A woman encouraged to take the contraceptive pill after her requests for permanent sterilisation were refused has spurred others to share their experiences of the medication.
Many young women bravely discussed their negative reactions to the pill using the hashtag #MyPillStory.
The hashtag was started on Twitter by tech journalist Kate Bevan, in support of her friend, Holly Brockwell.
Brockwell does not want children, and has fought for a sterilisation on the NHS since the age of 26. Instead, she was repeatedly told to take the pill.
When a man on Facebook told Brockwell that she should just take the pill, she replied: "Do you know what it's like to bleed for a month? Have you spent mornings off work because you're throwing up from hormones you don't need to put in your body?
"Have you called NHS direct because your leg feels weird and you're worried your high-risk pill has given you a fatal blood clot?"
In response to Brockwell's story, women began telling their experiences of the contraceptive pill.
Bevan told HuffPost UK: "I'm rather moved that so many people, men and women, shared their very personal stories.
"The pill is still a great choice for many women. There are too many places in the world where contraception and abortion aren't easily available. Holly's battle is part of that bigger picture, about our right to control our reproductive lives, and that remains tremendously, depressingly important," she added.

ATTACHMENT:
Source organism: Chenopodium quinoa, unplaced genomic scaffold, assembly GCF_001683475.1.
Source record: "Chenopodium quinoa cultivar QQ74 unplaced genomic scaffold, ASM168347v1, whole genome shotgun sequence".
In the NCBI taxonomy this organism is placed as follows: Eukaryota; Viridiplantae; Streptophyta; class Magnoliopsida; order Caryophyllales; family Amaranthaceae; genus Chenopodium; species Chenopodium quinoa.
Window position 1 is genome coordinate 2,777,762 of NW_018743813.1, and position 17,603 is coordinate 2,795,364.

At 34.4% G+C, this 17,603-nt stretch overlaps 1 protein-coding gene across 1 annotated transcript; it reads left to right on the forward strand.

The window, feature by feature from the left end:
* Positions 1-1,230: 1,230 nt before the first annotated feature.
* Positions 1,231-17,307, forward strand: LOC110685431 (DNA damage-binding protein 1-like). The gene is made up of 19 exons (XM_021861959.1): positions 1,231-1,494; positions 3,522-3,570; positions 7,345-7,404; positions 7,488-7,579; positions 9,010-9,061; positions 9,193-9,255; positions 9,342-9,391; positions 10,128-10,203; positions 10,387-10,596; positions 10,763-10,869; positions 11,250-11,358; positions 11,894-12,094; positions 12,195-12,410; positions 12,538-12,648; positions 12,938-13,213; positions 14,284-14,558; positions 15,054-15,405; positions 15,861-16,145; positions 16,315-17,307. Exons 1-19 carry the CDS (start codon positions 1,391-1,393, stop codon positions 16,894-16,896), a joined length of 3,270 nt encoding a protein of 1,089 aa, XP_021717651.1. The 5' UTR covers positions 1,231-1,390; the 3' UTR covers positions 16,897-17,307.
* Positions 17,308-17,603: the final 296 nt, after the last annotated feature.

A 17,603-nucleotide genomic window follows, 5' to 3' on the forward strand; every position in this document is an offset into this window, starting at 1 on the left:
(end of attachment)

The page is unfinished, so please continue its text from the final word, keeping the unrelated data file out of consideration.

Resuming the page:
Women who took to Twitter to complain about the side-effects of the pill also said that in some cases, doctors did not adequately explain the full range of contraceptive choices, and rushed to prescribe the pill.
Dr Petra Boynton, agony aunt for The Telegraph, urged healthcare professionals to think twice before automatically offering the pill.
However, some have used the hashtag to remind women that the pill can work for many people.
A spokesperson for the Medicines and Healthcare Products Regulatory Agency said:
“Women should continue to take their contraceptive pill. These are very safe, highly effective medicines for preventing unintended pregnancy and the benefits associated with their use far outweigh their risks.
“In some women, hormonal contraceptives can initially cause side effects, most commonly headaches, nausea, breast tenderness and mood swings.
“If women have any questions, they should discuss them with their GP."